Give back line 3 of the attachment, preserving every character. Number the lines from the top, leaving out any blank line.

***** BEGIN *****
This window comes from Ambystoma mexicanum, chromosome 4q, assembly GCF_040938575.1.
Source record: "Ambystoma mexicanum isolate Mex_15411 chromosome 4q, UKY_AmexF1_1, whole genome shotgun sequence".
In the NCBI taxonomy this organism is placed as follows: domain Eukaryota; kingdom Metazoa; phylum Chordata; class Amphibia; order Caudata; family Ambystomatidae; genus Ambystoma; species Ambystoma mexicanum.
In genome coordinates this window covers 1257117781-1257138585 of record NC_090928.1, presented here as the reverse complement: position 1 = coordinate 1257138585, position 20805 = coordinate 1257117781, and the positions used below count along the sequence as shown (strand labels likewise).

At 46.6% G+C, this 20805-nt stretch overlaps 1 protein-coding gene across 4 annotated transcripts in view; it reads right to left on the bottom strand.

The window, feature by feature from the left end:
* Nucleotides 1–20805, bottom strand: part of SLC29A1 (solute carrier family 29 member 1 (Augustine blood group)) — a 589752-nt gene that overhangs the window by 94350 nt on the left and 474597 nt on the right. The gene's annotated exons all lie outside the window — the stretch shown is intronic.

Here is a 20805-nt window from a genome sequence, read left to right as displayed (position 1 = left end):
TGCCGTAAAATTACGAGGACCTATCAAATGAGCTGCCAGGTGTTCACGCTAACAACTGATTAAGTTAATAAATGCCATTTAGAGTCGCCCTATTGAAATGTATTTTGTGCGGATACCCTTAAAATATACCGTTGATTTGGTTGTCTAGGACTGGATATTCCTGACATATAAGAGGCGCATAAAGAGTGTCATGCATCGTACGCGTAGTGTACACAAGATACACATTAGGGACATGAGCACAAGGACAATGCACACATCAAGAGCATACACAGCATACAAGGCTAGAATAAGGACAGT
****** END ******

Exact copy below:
In the NCBI taxonomy this organism is placed as follows: domain Eukaryota; kingdom Metazoa; phylum Chordata; class Amphibia; order Caudata; family Ambystomatidae; genus Ambystoma; species Ambystoma mexicanum.